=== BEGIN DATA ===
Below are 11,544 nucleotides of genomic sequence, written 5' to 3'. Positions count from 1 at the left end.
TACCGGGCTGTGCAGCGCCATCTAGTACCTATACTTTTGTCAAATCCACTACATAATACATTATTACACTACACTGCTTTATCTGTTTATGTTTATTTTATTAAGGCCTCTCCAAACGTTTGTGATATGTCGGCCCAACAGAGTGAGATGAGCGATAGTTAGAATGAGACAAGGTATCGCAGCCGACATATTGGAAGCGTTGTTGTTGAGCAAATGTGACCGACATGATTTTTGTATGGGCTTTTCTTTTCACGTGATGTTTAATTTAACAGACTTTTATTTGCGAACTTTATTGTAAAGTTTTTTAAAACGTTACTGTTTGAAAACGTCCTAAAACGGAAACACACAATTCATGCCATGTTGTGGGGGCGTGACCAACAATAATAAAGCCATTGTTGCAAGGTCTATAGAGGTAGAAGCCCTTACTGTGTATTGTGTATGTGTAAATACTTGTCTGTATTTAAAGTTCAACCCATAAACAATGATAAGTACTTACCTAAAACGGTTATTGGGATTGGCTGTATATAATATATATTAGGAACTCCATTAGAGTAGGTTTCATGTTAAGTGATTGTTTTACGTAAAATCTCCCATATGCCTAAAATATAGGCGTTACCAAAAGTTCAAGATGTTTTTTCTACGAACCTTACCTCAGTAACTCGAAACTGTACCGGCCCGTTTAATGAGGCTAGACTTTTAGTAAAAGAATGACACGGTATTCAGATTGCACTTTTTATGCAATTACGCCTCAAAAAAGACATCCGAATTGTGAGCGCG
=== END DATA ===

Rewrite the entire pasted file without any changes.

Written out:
Below are 11,544 nucleotides of genomic sequence, written 5' to 3'. Positions count from 1 at the left end.
TACCGGGCTGTGCAGCGCCATCTAGTACCTATACTTTTGTCAAATCCACTACATAATACATTATTACACTACACTGCTTTATCTGTTTATGTTTATTTTATTAAGGCCTCTCCAAACGTTTGTGATATGTCGGCCCAACAGAGTGAGATGAGCGATAGTTAGAATGAGACAAGGTATCGCAGCCGACATATTGGAAGCGTTGTTGTTGAGCAAATGTGACCGACATGATTTTTGTATGGGCTTTTCTTTTCACGTGATGTTTAATTTAACAGACTTTTATTTGCGAACTTTATTGTAAAGTTTTTTAAAACGTTACTGTTTGAAAACGTCCTAAAACGGAAACACACAATTCATGCCATGTTGTGGGGGCGTGACCAACAATAATAAAGCCATTGTTGCAAGGTCTATAGAGGTAGAAGCCCTTACTGTGTATTGTGTATGTGTAAATACTTGTCTGTATTTAAAGTTCAACCCATAAACAATGATAAGTACTTACCTAAAACGGTTATTGGGATTGGCTGTATATAATATATATTAGGAACTCCATTAGAGTAGGTTTCATGTTAAGTGATTGTTTTACGTAAAATCTCCCATATGCCTAAAATATAGGCGTTACCAAAAGTTCAAGATGTTTTTTCTACGAACCTTACCTCAGTAACTCGAAACTGTACCGGCCCGTTTAATGAGGCTAGACTTTTAGTAAAAGAATGACACGGTATTCAGATTGCACTTTTTATGCAATTACGCCTCAAAAAAGACATCCGAATTGTGAGCGCG